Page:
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Technology Cybersecurity

Car Makers Don’t Know How to Prevent Hacking

Nearly all of the foreign and domestic cars on the market today are vulnerable to remote hacking of their internal systems, according to a new report.

As cars have become more sophisticated, they’ve also become more computerized. Vehicles contain more than 50 small computers controlling everything from steering to electronic systems, navigation and engine functions, all of which are routed through a central network that can be accessed wirelessly, the report says.

“The proliferation of these technologies raises concerns about the ability of hackers to gain access and control to the essential functions and features,” according to the report, which was released Monday by Sen. Ed Markey (D-MA).

The report also notes that car markers collect large amounts of data on driving habits and vehicle performance that’s later transmitted wirelessly to data centers without allowing car owners to opt out.

Markey sent letters to 20 major foreign and domestic car makers asking for their procedures to secure their technological systems. Of the 16 that responded, most “were unaware of or unable to report on past hacking incidents,” the report says. Only two car makers (not named in the report) were able to describe any kind of response to hacking incidents. One was able to put the car into a “fail safe” mode that would limit vehicle operation if malfunctions that could cause damage occur. The other has the option to safely slowdown and immobilize an impacted vehicle if it’s moving at the time of detection.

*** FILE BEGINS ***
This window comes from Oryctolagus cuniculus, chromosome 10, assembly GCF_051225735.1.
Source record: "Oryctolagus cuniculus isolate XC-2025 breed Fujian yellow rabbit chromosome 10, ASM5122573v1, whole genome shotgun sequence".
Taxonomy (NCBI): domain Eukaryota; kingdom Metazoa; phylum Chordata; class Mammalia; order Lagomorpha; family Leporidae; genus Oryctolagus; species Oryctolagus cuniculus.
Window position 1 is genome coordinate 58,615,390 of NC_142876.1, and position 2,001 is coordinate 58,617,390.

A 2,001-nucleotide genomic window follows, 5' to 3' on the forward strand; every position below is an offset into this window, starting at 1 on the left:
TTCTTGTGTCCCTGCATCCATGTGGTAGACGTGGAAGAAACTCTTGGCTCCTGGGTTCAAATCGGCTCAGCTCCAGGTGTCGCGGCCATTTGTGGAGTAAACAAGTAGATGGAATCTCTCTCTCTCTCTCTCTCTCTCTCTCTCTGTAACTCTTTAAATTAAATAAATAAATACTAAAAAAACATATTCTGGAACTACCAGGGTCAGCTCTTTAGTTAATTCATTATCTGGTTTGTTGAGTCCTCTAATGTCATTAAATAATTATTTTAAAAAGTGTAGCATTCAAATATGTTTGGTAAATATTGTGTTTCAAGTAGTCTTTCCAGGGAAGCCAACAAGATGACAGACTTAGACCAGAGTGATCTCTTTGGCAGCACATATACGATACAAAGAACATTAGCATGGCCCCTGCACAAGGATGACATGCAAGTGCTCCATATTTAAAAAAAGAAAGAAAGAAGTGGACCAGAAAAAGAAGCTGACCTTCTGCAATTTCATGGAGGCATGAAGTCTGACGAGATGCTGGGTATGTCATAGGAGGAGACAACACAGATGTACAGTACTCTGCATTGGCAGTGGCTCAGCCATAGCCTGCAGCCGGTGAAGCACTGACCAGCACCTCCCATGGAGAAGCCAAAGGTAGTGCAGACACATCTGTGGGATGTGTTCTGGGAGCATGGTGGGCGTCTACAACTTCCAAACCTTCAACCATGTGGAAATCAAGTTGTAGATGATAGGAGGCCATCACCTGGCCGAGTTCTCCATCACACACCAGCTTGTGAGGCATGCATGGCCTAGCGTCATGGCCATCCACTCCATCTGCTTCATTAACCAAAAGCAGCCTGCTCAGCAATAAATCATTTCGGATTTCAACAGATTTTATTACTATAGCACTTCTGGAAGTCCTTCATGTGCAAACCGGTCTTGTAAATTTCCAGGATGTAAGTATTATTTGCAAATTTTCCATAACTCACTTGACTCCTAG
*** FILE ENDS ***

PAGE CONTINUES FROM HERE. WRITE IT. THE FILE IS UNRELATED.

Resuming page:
On the whole, the report claims: “Security measures to prevent remote access to vehicle electronics are inconsistent and haphazard.”

Cars Can be Hacked, But What’s the Motivation?

Although the report is damning at first blush, don’t expect a sudden uptick of car hacking incidents. Infiltrating a car system is tedious work compared to hacking garden variety personal computers.

“Because the research effort is pretty great and very costly, a car [attack] would be very targeted,” Chris Valasek, director of Security Intelligence at IOActive told IEEE Spectrum magazine. Valasek and a partner presented their research on car hacking last year during a Black Hat security conference.

And one has to consider motivation as well. “Given the [monetary] motivation of most hackers, the chance of [automotive hacking] is very low,” George Mason computer science professor and car security expert DamonMcCoy told an SXSW panel last year.

Markey’s report ends by claiming the “alarmingly inconsistent and incomplete state of industry security and privacy practices,” raises the need for the government to issue new standards to protect “the data, security and privacy of drivers in the modern age of increasingly connected vehicles.”